My brother came to California this past Friday, and I was pretty geeked up about it. For that reason, I contacted Sage from the Lost Abbey to see what sort of semi-sunken treasures were available for our visit. I wrote him about two weeks prior to our visit and two days before our visit. Of course he remembered speaking to me via email. He simply told me to ask for him at the bar.
Once we arrived, I asked for Sage and he pointed me to Terri, his wife and the tasting room manger. She quickly told me to come with her across the parking lot to another building where good things are kept. After she located some beers she herself had stashed, she revealed that she had a bottle of Isabel Proximus and 2004 Veritas. Not too shabby at all. She told us that she needed to chill them for a bit in order to get the brews ready and asked if we would like a beer in the meantime. After drinking our Mongo IPAs, the beer was ready and it was a terrific afternoon.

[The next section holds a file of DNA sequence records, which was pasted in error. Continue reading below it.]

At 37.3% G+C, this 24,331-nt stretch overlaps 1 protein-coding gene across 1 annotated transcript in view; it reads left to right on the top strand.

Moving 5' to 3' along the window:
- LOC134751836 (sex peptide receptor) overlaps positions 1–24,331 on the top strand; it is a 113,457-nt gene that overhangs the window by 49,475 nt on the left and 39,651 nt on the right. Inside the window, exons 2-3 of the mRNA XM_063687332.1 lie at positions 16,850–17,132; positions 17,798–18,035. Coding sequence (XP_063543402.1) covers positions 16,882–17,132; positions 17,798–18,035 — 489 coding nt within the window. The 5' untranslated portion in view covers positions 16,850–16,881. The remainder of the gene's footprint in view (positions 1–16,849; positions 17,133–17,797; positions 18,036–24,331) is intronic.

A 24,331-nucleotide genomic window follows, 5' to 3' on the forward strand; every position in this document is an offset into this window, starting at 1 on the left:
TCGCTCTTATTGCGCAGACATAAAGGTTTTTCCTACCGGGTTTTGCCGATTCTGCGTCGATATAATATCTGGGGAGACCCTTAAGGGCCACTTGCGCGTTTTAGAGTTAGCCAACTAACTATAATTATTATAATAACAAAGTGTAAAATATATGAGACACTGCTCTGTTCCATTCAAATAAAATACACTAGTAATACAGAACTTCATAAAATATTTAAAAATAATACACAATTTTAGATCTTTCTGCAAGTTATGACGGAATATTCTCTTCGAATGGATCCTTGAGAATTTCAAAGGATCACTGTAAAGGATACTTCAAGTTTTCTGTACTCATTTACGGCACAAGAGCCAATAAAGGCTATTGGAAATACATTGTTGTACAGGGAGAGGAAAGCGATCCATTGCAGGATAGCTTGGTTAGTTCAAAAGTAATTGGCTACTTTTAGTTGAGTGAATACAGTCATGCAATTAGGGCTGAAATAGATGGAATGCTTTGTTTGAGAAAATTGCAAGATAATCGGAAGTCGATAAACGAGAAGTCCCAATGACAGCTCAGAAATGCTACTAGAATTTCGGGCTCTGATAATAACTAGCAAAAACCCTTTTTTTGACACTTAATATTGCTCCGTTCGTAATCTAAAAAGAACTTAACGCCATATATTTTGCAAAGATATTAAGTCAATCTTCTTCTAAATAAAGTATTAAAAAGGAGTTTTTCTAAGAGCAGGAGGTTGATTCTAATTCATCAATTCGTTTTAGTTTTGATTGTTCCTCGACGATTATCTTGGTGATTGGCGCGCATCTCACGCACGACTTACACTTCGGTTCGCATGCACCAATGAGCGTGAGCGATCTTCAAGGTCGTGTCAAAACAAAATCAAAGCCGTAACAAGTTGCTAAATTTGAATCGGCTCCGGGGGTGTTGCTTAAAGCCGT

What’s the moral of the story? Is it to make you feel I had something you didn’t or to brag about myself on a beer network that is about the comparative exploits of one beer geek (or snob) vs. another? No in fact, it is quite the opposite. It is to point out that what makes beer culture a great one is that great beer can be enjoyed because of the accessible beer people. I should mention that Tomme came over and talked for a minute, Sage chatted for a moment, and Terri was the most helpful of all. They were all obviously very busy with their responsibilities of running the tasting room, working with the various tour groups, and kegging the beer we all love so much. Yet they took the time to be engaging and far more accommodating than they had to be.
I simply cannot commend the staff of the Lost Abbey to with any more enthusiasm. If you live within a couple hours of San Marcos, you really should visit them and show your support. You might not get a bottle of a rare beer when you go, but you will certainly get more than you’ve come to expect from other brewers.